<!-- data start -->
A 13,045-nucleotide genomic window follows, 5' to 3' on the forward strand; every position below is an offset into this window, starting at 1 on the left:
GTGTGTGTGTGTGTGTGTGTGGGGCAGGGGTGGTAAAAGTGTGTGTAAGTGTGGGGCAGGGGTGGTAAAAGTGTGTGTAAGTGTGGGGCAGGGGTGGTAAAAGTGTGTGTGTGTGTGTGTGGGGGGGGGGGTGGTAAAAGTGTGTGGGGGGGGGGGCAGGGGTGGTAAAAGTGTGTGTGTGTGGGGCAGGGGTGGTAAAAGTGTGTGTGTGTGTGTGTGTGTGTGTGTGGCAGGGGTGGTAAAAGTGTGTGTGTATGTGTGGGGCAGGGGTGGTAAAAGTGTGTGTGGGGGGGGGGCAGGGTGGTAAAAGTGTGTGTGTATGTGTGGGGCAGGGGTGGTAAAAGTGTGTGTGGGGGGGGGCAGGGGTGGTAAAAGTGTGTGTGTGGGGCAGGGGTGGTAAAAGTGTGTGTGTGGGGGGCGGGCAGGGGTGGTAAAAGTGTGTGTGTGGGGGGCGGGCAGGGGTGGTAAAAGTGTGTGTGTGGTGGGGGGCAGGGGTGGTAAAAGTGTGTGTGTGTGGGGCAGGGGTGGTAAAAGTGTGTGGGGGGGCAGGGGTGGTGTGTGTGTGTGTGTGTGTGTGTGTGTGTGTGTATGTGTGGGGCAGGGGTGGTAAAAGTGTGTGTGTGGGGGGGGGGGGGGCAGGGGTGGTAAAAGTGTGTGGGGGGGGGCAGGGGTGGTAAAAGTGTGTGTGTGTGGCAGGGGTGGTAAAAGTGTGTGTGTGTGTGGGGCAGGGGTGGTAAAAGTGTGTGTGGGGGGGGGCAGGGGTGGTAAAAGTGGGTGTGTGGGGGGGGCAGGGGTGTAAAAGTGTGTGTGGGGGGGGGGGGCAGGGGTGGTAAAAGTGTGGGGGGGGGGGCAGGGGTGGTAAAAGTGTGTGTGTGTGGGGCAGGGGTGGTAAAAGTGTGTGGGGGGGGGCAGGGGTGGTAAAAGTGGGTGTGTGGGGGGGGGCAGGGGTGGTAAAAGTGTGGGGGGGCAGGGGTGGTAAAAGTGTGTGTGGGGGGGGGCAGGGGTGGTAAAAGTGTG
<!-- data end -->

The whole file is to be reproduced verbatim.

A 13,045-nucleotide genomic window follows, 5' to 3' on the forward strand; every position below is an offset into this window, starting at 1 on the left:
GTGTGTGTGTGTGTGTGTGTGGGGCAGGGGTGGTAAAAGTGTGTGTAAGTGTGGGGCAGGGGTGGTAAAAGTGTGTGTAAGTGTGGGGCAGGGGTGGTAAAAGTGTGTGTGTGTGTGTGTGGGGGGGGGGGTGGTAAAAGTGTGTGGGGGGGGGGGCAGGGGTGGTAAAAGTGTGTGTGTGTGGGGCAGGGGTGGTAAAAGTGTGTGTGTGTGTGTGTGTGTGTGTGTGGCAGGGGTGGTAAAAGTGTGTGTGTATGTGTGGGGCAGGGGTGGTAAAAGTGTGTGTGGGGGGGGGGCAGGGTGGTAAAAGTGTGTGTGTATGTGTGGGGCAGGGGTGGTAAAAGTGTGTGTGGGGGGGGGCAGGGGTGGTAAAAGTGTGTGTGTGGGGCAGGGGTGGTAAAAGTGTGTGTGTGGGGGGCGGGCAGGGGTGGTAAAAGTGTGTGTGTGGGGGGCGGGCAGGGGTGGTAAAAGTGTGTGTGTGGTGGGGGGCAGGGGTGGTAAAAGTGTGTGTGTGTGGGGCAGGGGTGGTAAAAGTGTGTGGGGGGGCAGGGGTGGTGTGTGTGTGTGTGTGTGTGTGTGTGTGTGTGTATGTGTGGGGCAGGGGTGGTAAAAGTGTGTGTGTGGGGGGGGGGGGGGCAGGGGTGGTAAAAGTGTGTGGGGGGGGGCAGGGGTGGTAAAAGTGTGTGTGTGTGGCAGGGGTGGTAAAAGTGTGTGTGTGTGTGGGGCAGGGGTGGTAAAAGTGTGTGTGGGGGGGGGCAGGGGTGGTAAAAGTGGGTGTGTGGGGGGGGCAGGGGTGTAAAAGTGTGTGTGGGGGGGGGGGGCAGGGGTGGTAAAAGTGTGGGGGGGGGGGCAGGGGTGGTAAAAGTGTGTGTGTGTGGGGCAGGGGTGGTAAAAGTGTGTGGGGGGGGGCAGGGGTGGTAAAAGTGGGTGTGTGGGGGGGGGCAGGGGTGGTAAAAGTGTGGGGGGGCAGGGGTGGTAAAAGTGTGTGTGGGGGGGGGCAGGGGTGGTAAAAGTGTG